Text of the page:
With as many as nine million people experiencing some form of bladder weakness in the UK, there’s plenty of opportunity for pharmacy teams to offer support and advice

Bladder weakness, or urinary incontinence, is a hugely sensitive subject and while some people might laugh off having an ‘accident’, many simply don’t discuss it at all. 

An estimated one in three women and one in four men are affected by bladder weakness. Although this problem is common, it can have a serious impact on the daily lives and wellbeing of sufferers. Despite this, according to the British Association of Urological Surgeons, as many as 60-80 per cent of people with urinary incontinence have never sought medical advice. This is because more than a third of people assume the condition is a normal part of the ageing process, while others may simply be too embarrassed to talk about it.

Donna Wilson, TENA training and brand manager, says there is a huge opportunity for pharmacy staff to help not only the customers who are suffering in silence but also those who are too self-conscious to seek advice and may be using inappropriate products to manage their condition.

Penny Rea, pharmacist at Drybrook Pharmacy, a healthy living independent pharmacy in Gloucestershire, agrees, saying: “A lot of people are reluctant these days to seek help for something like this from the GP surgery because they are always so busy. So they are often relieved to find that the pharmacy can offer helpful, friendly advice.”

Bladder weakness explained

Bladder weakness can occur at any age, but it is more likely to develop as people get older. There are a number of different types of incontinence but the two most common are:

Stress incontinence. This is the involuntary leakage of urine at times when the bladder is under pressure, for example when a person laughs, coughs or lifts something heavy. It happens when the pelvic floor muscles that support the bladder are weakened. Risk factors include pregnancy and vaginal birth, menopause, age, obesity, long-term constipation and a family history of incontinence. Stress incontinence can occur in men who have had some treatments for prostate cancer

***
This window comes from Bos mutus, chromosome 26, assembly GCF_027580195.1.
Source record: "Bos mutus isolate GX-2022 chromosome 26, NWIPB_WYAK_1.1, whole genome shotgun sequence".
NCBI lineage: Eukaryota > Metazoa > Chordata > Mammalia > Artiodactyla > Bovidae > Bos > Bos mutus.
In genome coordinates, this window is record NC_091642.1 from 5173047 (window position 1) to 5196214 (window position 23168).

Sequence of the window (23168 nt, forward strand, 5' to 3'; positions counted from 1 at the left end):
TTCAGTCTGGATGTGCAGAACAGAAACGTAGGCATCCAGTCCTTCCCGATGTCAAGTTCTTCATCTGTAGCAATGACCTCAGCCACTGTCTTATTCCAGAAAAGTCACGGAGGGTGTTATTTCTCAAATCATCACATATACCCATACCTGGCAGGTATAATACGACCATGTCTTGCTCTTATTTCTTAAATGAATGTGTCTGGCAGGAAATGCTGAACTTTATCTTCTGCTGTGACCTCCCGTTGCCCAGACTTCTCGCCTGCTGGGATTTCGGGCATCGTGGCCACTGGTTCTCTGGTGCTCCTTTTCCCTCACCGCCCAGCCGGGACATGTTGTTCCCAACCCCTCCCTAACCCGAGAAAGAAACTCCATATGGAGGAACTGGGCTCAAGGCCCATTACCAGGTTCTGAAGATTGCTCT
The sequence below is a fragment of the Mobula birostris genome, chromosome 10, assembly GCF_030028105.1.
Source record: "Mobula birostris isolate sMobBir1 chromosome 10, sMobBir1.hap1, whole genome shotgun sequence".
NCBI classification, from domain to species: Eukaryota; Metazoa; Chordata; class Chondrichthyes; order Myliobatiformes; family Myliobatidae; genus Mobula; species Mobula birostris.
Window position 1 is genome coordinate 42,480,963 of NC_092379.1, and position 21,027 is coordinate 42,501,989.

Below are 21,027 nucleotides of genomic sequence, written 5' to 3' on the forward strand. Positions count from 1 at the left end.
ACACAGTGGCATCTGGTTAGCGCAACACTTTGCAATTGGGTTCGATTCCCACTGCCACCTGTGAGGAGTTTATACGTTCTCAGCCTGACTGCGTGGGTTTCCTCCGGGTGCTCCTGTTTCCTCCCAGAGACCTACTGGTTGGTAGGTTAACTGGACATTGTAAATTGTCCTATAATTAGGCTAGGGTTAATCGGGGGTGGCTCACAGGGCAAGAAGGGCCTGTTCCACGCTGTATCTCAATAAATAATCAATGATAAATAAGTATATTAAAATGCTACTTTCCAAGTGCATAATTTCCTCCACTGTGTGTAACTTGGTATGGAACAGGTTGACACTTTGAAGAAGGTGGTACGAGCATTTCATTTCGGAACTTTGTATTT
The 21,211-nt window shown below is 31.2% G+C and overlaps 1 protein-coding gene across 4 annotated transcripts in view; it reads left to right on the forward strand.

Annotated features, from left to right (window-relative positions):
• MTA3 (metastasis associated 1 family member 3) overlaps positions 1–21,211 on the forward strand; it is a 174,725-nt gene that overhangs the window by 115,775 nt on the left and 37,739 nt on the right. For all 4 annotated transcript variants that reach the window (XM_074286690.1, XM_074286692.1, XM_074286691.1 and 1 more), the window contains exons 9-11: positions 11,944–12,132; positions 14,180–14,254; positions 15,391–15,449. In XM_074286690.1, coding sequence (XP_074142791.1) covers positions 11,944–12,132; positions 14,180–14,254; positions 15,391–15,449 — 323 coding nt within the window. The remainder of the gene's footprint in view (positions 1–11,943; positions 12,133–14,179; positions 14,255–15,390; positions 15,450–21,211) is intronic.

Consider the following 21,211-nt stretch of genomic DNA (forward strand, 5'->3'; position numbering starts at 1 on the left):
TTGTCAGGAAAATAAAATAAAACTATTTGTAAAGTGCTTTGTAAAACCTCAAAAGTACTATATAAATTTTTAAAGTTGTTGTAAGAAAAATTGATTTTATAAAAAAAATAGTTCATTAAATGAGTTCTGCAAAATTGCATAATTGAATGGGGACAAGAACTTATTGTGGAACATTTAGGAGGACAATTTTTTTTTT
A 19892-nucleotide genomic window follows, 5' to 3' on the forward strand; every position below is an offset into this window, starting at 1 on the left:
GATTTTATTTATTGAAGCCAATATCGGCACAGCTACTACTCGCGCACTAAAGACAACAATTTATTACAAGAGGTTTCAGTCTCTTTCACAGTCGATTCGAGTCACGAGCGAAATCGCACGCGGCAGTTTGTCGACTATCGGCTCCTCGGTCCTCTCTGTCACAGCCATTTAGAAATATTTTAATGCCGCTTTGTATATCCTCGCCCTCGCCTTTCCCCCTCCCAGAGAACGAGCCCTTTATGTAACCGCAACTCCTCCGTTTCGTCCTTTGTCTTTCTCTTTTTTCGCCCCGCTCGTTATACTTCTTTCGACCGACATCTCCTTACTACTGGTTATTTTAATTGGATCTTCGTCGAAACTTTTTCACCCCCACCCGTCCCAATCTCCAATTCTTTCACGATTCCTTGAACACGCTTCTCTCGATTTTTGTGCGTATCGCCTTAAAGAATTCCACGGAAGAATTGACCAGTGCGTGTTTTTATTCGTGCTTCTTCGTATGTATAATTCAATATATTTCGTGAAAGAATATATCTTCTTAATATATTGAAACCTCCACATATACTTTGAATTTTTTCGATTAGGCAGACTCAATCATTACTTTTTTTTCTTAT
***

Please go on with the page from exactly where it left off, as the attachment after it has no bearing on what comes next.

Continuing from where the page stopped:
Urge incontinence. This is the involuntary leakage of urine caused by an overactive bladder. The main symptom is an urgent need to pass urine but not being able to reach the toilet in time. Three in 10 cases of incontinence are due to this condition and it’s more common in women. In many people, the cause is unknown but it can happen following urinary infections, bladder stones, bladder cancer, neurological disease such as stroke or Parkinson’s disease, and obstruction caused by enlargement of the prostate in men. Symptoms can get worse at times of stress and can be made worse by alcohol or caffeine found in tea, coffee and cola.

Other types of incontinence are:

Overflow incontinence. This occurs when a person is unable to fully empty their bladder and causes frequent leaking

Total incontinence. This is when the bladder can’t store any urine at all, causing someone to pass urine constantly or have frequent leaking

Post-micturition dribble. Also known as ‘after dribble’, this is when people experience an involuntary loss of urine soon after going to the toilet, often while readjusting their clothing a few moments after they have finished urinating. It is also caused by a weak pelvic floor.

It’s also possible to have a mixture of both stress and urge urinary incontinence.

Managing bladder weakness 

One in three women and one in
four men are affected by bladder
weakness

There are a wide variety of products available to help people who are experiencing bladder weakness to stay secure, dry and odour-free both day and night. These range from disposable pads worn inside the underwear to disposable pants that look like regular underwear. 

Many women choose to use feminine hygiene products either because they are cheaper or they are too embarrassed to ask for advice on appropriate products for their needs. However, sanitary towels do not provide the same level of protection as purpose-made products. Bladder weakness products are designed to be discreet, fit well to prevent leaks and stay securely in place. They are made from super-absorbent polymers that expand and turn into a gel, which draws the urine away from the surface to help the skin stay dry and prevent soreness. The products come in a variety of sizes, lengths and absorbencies to meet individual needs. 

Bladder weakness products are made from materials that have been dermatologically tested to prevent skin irritation and infections and to trap and neutralise odours specific to urine. These factors can help customers feel more confident when wearing them. 

Depending on their level of incontinence, customers may need to try different options before finding the most suitable protection. Both men and women often find that using a combination of products offers them the flexibility they require for a range of daily activities and circumstances.